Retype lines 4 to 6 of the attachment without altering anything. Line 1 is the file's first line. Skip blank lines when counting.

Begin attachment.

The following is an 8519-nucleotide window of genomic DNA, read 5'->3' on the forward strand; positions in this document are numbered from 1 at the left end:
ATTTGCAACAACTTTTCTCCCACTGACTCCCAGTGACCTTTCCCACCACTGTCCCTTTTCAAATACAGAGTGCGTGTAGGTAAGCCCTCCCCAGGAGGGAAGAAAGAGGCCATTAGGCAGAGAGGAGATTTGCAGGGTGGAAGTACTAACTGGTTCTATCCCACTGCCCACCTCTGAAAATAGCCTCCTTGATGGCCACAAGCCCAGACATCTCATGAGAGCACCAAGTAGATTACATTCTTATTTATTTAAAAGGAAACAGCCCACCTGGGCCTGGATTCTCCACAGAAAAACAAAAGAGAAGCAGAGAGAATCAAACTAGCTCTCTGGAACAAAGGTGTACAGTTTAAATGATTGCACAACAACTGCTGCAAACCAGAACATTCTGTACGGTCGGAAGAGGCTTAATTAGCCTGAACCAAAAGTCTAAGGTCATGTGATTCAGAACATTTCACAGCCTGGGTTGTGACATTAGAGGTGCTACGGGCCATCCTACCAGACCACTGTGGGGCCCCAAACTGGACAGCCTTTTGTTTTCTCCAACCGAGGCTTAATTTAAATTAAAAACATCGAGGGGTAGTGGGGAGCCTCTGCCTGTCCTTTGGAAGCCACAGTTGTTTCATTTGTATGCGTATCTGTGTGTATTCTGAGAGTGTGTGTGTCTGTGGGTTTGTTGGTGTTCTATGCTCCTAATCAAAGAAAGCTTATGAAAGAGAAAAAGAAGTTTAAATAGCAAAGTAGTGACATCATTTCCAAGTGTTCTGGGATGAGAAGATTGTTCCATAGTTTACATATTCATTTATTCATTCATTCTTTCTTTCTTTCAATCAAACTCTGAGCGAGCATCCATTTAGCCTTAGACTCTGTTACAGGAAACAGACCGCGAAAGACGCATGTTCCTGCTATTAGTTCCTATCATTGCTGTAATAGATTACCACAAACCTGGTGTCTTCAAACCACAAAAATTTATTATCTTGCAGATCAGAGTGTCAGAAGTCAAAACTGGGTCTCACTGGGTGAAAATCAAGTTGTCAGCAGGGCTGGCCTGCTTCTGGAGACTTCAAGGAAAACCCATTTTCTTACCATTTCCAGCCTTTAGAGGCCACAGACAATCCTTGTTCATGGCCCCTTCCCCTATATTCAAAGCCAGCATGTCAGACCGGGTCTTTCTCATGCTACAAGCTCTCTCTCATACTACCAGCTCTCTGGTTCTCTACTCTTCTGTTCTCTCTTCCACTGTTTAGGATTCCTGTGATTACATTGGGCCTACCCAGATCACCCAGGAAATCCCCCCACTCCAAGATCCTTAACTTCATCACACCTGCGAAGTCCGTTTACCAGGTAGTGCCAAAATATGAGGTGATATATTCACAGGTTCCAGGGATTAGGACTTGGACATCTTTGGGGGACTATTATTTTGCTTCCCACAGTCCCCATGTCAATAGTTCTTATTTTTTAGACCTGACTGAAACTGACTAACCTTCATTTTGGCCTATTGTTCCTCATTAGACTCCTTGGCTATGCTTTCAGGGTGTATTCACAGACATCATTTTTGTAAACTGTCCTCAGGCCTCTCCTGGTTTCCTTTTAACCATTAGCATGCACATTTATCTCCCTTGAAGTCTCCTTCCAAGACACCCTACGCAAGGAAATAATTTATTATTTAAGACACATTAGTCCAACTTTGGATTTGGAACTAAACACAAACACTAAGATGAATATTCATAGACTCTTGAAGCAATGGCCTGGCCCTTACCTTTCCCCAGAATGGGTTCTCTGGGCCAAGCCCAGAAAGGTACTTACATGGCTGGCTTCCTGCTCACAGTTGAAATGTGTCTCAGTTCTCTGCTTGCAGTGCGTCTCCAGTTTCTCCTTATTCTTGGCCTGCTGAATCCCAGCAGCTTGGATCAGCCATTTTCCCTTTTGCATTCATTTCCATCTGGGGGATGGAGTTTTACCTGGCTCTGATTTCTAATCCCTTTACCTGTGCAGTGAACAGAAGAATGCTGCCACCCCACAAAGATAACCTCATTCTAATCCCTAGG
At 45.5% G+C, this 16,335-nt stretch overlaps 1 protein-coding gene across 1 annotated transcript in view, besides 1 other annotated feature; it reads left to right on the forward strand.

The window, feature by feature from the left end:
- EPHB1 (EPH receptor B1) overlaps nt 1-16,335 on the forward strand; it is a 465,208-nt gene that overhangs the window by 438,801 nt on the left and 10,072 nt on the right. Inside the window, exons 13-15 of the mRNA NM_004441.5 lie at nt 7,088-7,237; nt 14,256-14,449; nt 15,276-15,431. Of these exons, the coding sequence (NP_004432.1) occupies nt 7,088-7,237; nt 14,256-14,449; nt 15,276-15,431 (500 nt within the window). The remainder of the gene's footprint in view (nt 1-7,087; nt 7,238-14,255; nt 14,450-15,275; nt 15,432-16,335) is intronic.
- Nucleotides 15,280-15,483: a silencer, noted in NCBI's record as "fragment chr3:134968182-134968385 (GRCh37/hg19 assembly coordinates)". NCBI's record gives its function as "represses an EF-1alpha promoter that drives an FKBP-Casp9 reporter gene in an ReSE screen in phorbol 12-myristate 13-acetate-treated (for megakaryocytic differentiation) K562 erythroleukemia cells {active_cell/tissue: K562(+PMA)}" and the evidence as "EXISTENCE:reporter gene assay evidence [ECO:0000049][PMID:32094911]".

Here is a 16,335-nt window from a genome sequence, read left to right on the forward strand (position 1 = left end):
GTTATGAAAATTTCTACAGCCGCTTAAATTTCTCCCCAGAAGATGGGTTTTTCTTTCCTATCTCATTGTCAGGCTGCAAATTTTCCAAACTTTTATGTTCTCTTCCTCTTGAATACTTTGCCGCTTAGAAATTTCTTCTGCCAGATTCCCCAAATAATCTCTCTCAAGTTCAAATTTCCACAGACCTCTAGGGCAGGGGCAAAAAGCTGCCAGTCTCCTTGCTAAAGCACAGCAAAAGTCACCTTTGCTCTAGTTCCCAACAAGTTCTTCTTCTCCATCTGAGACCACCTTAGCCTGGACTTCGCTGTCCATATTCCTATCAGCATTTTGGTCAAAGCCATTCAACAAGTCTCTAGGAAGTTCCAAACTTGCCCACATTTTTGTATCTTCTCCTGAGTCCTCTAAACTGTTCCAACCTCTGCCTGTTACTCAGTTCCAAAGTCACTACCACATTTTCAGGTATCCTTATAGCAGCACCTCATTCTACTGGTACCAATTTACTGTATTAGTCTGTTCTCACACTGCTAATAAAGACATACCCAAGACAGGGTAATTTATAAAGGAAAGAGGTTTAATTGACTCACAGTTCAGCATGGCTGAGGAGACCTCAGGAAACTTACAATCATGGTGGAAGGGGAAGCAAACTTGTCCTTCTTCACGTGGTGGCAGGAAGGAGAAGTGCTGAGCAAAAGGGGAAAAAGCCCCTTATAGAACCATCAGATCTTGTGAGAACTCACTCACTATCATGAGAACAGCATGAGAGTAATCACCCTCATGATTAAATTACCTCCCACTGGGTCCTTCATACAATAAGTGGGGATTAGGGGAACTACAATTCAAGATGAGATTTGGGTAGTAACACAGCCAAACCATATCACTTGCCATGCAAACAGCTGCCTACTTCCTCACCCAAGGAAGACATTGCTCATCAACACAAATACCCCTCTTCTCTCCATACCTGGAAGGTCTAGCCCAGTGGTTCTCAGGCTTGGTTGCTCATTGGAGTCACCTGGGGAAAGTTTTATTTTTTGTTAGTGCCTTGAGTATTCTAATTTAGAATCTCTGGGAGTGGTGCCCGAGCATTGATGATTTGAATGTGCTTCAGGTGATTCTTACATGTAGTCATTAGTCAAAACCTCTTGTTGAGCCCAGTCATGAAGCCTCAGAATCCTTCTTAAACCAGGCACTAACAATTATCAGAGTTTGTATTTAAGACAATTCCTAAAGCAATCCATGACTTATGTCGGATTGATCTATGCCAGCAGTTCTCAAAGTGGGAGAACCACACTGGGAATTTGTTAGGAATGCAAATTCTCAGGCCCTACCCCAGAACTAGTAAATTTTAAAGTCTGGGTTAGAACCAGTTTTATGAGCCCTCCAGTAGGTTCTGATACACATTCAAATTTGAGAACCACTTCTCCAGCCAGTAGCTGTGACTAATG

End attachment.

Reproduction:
The window, feature by feature from the left end:
- EPHB1 (EPH receptor B1) overlaps nt 1-16,335 on the forward strand; it is a 465,208-nt gene that overhangs the window by 438,801 nt on the left and 10,072 nt on the right. Inside the window, exons 13-15 of the mRNA NM_004441.5 lie at nt 7,088-7,237; nt 14,256-14,449; nt 15,276-15,431. Of these exons, the coding sequence (NP_004432.1) occupies nt 7,088-7,237; nt 14,256-14,449; nt 15,276-15,431 (500 nt within the window). The remainder of the gene's footprint in view (nt 1-7,087; nt 7,238-14,255; nt 14,450-15,275; nt 15,432-16,335) is intronic.
- Nucleotides 15,280-15,483: a silencer, noted in NCBI's record as "fragment chr3:134968182-134968385 (GRCh37/hg19 assembly coordinates)". NCBI's record gives its function as "represses an EF-1alpha promoter that drives an FKBP-Casp9 reporter gene in an ReSE screen in phorbol 12-myristate 13-acetate-treated (for megakaryocytic differentiation) K562 erythroleukemia cells {active_cell/tissue: K562(+PMA)}" and the evidence as "EXISTENCE:reporter gene assay evidence [ECO:0000049][PMID:32094911]".